The stress test spelled out in the 1992 Act requires Fannie Mae to hold sufficient capital to withstand an unprecedentedly severe economic and financial shock that extends for ten years, without defaulting on our obligations. The test includes severe adverse interest-rate movements and nationwide depression-level conditions in residential real estate lasting throughout the decade-long period. The required level of current capital is an amount sufficient for Fannie Mae to remain solvent in every quarter throughout the ten-year span of adverse economic conditions plus, for good measure, an additional 30 percent to account for operations risk.
The possibility of these two credit and interest-rate scenarios happening simultaneously is extremely small, and very few companies could survive for ten years the type of environment assumed in Fannie Mae’s stress test. Indeed, a study commissioned by Fannie Mae found that the thrift industry would have to boost its capital base by sixty to ninety percent to be able to survive the type of scenario envisioned by Fannie Mae’s stress test.
Fannie Mae has run our own internal version of the risk-based capital stress test since 1993, and has built capital and managed our business to remain in compliance with that test. For purposes of the voluntary disclosure, Fannie Mae constructed an interim implementation of the risk-based capital test using OFHEO’s Notice of Public Rulemaking 2 (NPR2) as a basis, modified to reflect subsequent changes implemented or suggested both by OFHEO and the company.
OFHEO’s NPR2 was published in the Federal Register in April 1999, and is extensively documented. Since April 1999, OFHEO has made corrections to NPR2, and the corrections are noted on the OFHEO website. In constructing our interim stress test, Fannie Mae incorporated OFHEO’s NPR2 changes along with the changes we recommended in our March 10, 2000, comment letter to OFHEO and other refinements enumerated on our website (www.fanniemae.com). Fannie Mae will disclose whether we have passed or failed our interim risk-based capital test as of the end of each quarter, and also give an indication of the amount by which our total capital exceeds or falls short of the calculated risk-based requirement.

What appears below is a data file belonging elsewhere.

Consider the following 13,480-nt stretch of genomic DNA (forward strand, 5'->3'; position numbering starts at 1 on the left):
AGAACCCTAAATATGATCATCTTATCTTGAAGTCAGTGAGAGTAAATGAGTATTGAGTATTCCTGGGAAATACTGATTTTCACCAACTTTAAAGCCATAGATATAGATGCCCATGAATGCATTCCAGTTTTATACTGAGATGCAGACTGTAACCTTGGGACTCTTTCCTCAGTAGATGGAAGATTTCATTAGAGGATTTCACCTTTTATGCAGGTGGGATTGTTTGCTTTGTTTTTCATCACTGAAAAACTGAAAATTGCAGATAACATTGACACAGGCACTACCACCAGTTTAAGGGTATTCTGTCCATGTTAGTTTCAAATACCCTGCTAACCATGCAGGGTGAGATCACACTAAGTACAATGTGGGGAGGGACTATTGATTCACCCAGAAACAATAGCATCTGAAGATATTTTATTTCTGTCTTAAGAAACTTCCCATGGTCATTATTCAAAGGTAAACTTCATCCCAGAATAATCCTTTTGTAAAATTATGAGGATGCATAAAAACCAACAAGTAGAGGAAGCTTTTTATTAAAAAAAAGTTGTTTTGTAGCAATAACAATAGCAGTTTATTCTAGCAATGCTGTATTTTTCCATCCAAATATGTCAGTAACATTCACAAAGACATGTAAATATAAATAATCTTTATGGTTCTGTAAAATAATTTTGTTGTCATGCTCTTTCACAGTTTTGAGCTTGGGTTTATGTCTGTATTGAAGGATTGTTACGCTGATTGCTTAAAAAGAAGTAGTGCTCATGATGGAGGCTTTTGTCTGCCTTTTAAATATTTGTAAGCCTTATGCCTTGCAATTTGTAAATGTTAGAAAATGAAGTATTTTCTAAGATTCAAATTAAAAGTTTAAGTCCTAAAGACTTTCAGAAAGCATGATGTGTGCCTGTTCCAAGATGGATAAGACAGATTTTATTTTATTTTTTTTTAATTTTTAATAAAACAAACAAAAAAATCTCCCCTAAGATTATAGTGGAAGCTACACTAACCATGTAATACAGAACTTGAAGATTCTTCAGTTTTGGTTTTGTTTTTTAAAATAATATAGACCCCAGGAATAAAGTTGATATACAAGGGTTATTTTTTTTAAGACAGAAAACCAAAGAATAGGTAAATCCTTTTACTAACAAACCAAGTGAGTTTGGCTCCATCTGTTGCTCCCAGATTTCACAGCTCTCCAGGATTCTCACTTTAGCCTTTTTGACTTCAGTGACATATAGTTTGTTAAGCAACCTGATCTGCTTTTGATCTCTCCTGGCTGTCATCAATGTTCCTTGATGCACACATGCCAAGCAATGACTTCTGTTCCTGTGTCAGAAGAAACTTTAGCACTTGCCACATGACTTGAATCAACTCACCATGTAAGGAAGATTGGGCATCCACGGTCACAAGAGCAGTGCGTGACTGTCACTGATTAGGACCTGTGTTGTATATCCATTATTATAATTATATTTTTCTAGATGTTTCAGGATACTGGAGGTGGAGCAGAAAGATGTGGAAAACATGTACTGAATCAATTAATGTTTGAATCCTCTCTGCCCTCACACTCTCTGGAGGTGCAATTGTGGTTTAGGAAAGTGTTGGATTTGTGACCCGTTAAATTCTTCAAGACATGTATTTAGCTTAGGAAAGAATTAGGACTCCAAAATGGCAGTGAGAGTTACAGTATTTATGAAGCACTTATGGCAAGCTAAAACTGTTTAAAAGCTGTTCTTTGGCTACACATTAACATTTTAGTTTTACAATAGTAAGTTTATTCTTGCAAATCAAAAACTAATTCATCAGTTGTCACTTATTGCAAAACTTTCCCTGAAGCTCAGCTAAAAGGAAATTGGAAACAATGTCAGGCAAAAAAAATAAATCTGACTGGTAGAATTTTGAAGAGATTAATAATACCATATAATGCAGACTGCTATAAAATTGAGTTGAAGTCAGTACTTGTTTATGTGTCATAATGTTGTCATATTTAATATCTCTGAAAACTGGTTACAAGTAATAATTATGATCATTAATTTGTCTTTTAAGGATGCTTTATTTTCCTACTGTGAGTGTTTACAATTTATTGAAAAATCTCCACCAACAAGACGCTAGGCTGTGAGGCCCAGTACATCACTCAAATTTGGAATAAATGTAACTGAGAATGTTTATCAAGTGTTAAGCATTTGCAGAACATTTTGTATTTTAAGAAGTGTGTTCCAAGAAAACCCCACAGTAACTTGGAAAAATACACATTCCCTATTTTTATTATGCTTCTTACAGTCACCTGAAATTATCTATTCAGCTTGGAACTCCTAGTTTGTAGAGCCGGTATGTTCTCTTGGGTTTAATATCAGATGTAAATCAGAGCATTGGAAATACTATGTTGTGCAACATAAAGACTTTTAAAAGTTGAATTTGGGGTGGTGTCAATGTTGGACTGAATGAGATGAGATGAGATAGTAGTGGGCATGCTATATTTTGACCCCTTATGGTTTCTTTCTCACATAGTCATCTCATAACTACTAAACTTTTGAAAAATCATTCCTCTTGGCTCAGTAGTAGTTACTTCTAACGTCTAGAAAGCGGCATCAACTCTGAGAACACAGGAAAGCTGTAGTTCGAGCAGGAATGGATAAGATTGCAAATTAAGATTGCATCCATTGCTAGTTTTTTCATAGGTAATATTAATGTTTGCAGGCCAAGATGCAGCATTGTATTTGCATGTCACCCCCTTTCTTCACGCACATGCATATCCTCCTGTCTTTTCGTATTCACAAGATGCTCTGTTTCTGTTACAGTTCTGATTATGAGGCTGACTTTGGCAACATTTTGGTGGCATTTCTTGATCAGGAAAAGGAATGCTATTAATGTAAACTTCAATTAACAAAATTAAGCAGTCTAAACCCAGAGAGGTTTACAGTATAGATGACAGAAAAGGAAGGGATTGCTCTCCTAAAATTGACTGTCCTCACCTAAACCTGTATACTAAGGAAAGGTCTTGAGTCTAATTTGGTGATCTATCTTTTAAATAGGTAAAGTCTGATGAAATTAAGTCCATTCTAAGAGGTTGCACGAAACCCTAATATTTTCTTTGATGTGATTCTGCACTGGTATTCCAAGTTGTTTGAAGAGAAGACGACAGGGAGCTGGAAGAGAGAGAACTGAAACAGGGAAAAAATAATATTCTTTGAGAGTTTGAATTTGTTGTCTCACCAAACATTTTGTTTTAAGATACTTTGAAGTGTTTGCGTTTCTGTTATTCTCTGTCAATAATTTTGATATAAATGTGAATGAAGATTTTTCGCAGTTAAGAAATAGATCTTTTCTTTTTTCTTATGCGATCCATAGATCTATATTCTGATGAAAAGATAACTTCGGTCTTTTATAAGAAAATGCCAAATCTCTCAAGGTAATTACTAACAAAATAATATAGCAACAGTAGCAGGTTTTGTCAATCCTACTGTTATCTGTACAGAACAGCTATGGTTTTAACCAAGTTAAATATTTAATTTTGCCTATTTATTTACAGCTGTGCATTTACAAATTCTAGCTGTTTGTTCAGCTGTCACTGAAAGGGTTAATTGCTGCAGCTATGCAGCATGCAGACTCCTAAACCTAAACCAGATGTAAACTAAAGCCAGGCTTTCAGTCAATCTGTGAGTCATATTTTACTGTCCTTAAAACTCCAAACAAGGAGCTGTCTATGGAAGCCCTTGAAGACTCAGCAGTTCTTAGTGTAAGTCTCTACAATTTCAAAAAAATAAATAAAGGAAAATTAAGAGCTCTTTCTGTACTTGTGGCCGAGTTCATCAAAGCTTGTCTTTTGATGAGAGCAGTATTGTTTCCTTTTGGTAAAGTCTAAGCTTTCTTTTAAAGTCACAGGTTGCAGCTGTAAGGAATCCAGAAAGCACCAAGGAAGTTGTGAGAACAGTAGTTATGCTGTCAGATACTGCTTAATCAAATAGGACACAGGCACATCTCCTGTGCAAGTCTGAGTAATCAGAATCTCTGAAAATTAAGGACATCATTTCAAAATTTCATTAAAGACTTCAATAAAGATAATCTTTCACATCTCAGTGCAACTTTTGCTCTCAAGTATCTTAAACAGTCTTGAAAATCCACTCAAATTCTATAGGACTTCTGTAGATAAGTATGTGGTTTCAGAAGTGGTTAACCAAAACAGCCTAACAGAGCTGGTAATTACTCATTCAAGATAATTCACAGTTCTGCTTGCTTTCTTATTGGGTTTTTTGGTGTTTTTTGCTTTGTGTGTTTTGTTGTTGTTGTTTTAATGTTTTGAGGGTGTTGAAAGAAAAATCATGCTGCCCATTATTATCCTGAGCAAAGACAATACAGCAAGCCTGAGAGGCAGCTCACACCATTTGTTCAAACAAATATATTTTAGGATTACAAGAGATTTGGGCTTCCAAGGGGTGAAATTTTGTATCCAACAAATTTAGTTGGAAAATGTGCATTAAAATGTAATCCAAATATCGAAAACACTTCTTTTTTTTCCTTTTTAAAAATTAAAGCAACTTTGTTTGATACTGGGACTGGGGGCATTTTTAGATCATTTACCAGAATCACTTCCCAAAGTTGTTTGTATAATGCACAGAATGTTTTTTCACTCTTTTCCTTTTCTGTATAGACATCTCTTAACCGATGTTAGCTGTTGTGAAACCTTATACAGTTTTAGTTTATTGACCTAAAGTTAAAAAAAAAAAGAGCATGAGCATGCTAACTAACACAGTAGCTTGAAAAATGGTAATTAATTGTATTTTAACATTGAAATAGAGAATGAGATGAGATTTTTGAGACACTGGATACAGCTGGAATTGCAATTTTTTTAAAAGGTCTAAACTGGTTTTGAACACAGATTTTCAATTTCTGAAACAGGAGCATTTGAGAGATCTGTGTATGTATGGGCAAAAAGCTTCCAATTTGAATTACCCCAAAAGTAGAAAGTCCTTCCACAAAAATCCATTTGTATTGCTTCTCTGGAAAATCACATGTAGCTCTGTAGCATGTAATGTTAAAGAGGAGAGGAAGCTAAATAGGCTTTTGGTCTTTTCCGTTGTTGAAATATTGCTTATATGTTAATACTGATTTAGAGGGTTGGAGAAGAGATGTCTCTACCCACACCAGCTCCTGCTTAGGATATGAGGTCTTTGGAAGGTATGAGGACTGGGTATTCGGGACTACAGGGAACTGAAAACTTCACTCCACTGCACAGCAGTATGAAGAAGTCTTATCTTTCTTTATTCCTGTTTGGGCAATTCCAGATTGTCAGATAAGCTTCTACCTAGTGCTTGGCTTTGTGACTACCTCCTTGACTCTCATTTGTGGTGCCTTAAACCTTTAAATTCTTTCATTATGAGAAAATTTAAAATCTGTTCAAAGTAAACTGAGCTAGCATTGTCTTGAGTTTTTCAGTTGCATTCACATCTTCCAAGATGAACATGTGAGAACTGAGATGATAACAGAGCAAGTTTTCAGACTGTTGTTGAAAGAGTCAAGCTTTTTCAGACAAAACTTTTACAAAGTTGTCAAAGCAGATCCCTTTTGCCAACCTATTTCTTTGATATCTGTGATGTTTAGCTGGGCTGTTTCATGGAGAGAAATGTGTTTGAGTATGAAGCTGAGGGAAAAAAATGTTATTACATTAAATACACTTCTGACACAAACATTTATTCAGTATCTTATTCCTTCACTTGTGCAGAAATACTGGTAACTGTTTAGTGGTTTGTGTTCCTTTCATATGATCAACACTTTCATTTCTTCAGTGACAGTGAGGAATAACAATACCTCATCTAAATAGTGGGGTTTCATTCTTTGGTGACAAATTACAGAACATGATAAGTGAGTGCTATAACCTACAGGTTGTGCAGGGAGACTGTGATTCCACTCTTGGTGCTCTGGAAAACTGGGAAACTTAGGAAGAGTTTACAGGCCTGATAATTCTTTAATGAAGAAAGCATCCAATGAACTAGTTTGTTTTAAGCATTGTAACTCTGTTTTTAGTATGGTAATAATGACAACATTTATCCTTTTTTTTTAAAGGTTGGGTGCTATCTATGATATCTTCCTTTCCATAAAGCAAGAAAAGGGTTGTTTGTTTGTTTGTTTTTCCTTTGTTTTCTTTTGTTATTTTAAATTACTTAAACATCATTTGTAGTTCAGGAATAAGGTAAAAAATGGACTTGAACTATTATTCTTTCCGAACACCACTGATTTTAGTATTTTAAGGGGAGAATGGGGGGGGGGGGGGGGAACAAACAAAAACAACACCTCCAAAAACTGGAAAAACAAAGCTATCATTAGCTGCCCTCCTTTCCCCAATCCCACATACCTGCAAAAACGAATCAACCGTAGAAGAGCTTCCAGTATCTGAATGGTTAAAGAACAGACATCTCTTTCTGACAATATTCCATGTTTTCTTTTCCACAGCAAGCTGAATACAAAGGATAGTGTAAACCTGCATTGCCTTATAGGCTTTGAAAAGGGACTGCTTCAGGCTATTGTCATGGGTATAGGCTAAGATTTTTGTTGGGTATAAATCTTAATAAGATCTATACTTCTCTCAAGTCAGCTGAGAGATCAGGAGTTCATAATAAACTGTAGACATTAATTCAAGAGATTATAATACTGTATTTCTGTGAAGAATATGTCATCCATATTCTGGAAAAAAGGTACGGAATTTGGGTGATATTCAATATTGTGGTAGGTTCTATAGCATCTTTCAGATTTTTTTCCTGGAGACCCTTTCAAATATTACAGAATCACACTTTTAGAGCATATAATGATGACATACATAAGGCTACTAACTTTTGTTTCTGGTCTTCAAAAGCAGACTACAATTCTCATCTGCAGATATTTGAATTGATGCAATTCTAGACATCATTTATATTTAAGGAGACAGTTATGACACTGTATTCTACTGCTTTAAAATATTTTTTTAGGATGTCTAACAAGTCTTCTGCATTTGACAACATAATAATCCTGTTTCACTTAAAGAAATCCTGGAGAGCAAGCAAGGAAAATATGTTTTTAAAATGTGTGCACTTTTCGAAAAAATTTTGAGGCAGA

In March 2001, we announced that we had sufficient capital to pass our interim version of the OFHEO risk-based capital test as of December 31, 2000, and that our capital cushion on that date was between 10 and 30 percent of total capital. We were able to pass the interim risk-based capital test because of the substantial amount of hedging and loss-sharing arrangements in which we engage. Typically between 45 and 50 percent of Fannie Mae’s liabilities consist of callable debt or other option-based instruments. Our reliance on mortgage insurance and credit risk sharing arrangements reduce credit risk exposure and allow the company to withstand the stresses in the risk-based capital test.
Fannie Mae’s interest rate risk and credit risk disclosures complement the results of our quarterly stress test. In summarizing the value of the package of disclosures to which Fannie Mae and Freddie Mac committed themselves, Moody’s stated:
"These financial disclosure commitments by Fannie Mae and Freddie Mac set new standards not only for them, but also for the global financial market.